published: 14.09.2012, 17:04 | updated: 14.09.2012 17:05:54
Prague - The renewal of public trust in politics is the priority of Czech presidential candidate Jan Fischer, he said today, adding that a strong economy, the rule of law, decency, the defence of national interests and care for human rights were among his priorities, too.
Fischer unveiled his programme in a one-hour speech before 200 of his followers.
Fischer, 61, former caretaker prime minister (2009-2010), is a favourite of the first direct presidential election to be held early next year when incumbent President Vaclav Klaus´s term expires.
Until now the presidents have been elected by the two houses of parliament.
Fischer said he wanted to seek the implementation of politicians' property returns, a limitation of lawmakers' immunity and a reduction of some presidential powers.
On the other hand, the president should be able to dissolve the Chamber of Deputies on the proposal of the prime minister, while the parliament should be obliged to debate a bill proposed by at least 50,000 people.
Fischer said due to the problems of the euro zone, the Czech Republic should only enter it if it were advantageous for it.
He told CTK that he did not share European Commission President Jose Barroso´s vision of the EU heading for a federation.
Fischer said the EU should better follow the path of flexible integration on which countries would be deciding on how much they would participate in cooperation.
Fischer said the presidential contest was not a duel between the right and the left, but the last chance to end the political arrangement established in the 1990s and to prevent the devastation of legal consciousness.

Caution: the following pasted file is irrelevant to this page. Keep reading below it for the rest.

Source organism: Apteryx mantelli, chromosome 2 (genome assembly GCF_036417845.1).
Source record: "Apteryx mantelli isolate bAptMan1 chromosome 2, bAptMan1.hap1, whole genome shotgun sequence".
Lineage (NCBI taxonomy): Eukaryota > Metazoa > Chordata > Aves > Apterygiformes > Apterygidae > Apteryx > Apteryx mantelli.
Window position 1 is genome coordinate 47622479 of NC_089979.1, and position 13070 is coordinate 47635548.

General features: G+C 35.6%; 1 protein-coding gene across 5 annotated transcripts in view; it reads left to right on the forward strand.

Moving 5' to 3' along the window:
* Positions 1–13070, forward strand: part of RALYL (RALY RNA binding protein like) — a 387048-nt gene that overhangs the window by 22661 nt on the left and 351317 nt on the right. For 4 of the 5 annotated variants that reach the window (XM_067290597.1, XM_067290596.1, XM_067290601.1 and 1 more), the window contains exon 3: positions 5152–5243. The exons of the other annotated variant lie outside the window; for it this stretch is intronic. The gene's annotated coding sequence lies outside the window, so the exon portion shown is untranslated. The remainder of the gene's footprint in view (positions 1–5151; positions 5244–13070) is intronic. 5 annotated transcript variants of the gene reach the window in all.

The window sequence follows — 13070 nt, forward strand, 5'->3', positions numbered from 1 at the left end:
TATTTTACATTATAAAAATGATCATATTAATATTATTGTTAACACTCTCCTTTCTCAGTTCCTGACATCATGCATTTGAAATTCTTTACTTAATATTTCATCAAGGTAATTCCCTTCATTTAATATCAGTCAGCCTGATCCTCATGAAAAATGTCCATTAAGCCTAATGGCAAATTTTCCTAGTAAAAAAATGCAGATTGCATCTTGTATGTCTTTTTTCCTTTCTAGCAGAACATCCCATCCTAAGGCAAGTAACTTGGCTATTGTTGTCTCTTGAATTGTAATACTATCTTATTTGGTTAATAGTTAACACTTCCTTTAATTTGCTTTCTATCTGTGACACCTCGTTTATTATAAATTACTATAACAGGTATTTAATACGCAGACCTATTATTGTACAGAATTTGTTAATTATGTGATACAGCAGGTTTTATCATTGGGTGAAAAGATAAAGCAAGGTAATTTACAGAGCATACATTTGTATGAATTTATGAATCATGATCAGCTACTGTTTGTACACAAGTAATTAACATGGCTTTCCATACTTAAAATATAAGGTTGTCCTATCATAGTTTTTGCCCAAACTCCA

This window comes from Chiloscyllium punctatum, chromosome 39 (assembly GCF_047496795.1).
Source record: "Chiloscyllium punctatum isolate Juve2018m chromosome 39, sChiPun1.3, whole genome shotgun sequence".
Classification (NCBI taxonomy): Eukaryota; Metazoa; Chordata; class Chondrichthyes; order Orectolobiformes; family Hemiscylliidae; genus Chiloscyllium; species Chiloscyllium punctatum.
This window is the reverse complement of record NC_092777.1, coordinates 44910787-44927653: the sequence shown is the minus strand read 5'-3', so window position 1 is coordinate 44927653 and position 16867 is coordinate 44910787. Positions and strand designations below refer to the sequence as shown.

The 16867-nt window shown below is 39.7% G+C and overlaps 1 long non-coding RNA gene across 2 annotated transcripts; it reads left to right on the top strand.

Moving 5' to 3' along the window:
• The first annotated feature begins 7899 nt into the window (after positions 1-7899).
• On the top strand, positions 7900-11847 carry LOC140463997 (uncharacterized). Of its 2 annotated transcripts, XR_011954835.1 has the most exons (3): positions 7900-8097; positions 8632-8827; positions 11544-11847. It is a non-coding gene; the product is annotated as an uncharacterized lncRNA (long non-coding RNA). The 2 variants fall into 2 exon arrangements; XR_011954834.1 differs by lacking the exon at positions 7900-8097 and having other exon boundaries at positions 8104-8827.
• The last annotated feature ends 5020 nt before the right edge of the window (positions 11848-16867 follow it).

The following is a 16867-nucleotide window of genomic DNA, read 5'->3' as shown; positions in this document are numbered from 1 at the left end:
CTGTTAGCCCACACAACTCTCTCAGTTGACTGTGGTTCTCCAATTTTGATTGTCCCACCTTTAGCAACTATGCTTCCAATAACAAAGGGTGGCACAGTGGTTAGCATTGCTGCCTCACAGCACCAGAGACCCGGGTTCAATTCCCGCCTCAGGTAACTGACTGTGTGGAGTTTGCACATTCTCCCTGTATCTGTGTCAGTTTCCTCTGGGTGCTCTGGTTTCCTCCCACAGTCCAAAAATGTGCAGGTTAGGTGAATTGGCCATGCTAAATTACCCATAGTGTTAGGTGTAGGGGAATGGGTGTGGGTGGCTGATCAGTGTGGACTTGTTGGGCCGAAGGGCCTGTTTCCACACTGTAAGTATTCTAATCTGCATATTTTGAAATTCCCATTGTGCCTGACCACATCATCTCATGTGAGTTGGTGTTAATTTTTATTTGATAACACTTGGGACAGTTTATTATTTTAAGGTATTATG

Fischer said he wanted to establish a judges' council. He said the police president and supreme state attorney should be appointed with the Senate's consent.
The lawmakers' immunity should only relate to speeches in parliament and not firms, but only individuals should sponsor parties, he added.
Fischer went on to promise to reduce the Presidential Office staff by 25 percent and to lower the president's salary by 20 percent.
Fischer said as president he would never appoint any representative of an extremist party or a party questioning the Czech Republic's allied commitments to the post of prime minister.
He said he would like to meet the prime minister once a week.
According to the latest poll, Fischer is acceptable for 74 percent of people and 30 percent of people would vote for him in the first election round.
This week a potentially strong rival of Fischer, economist Jan Svejnar, announced he would not be running in the presidential election.
Fischer´s biggest rival now is former Social Democrat (CSSD) prime minister Milos Zeman, running for the Party of Citizens´ Rights (SPOZ) of which he is honorary chairman.
Fischer has already collected 50,000 signatures required for the presidential candidature.
Fischer finances his campaign from sponsorship gifts he has published on his transparent account. Steel and health facilities mogul Tomas Chrenek has been the biggest donor.
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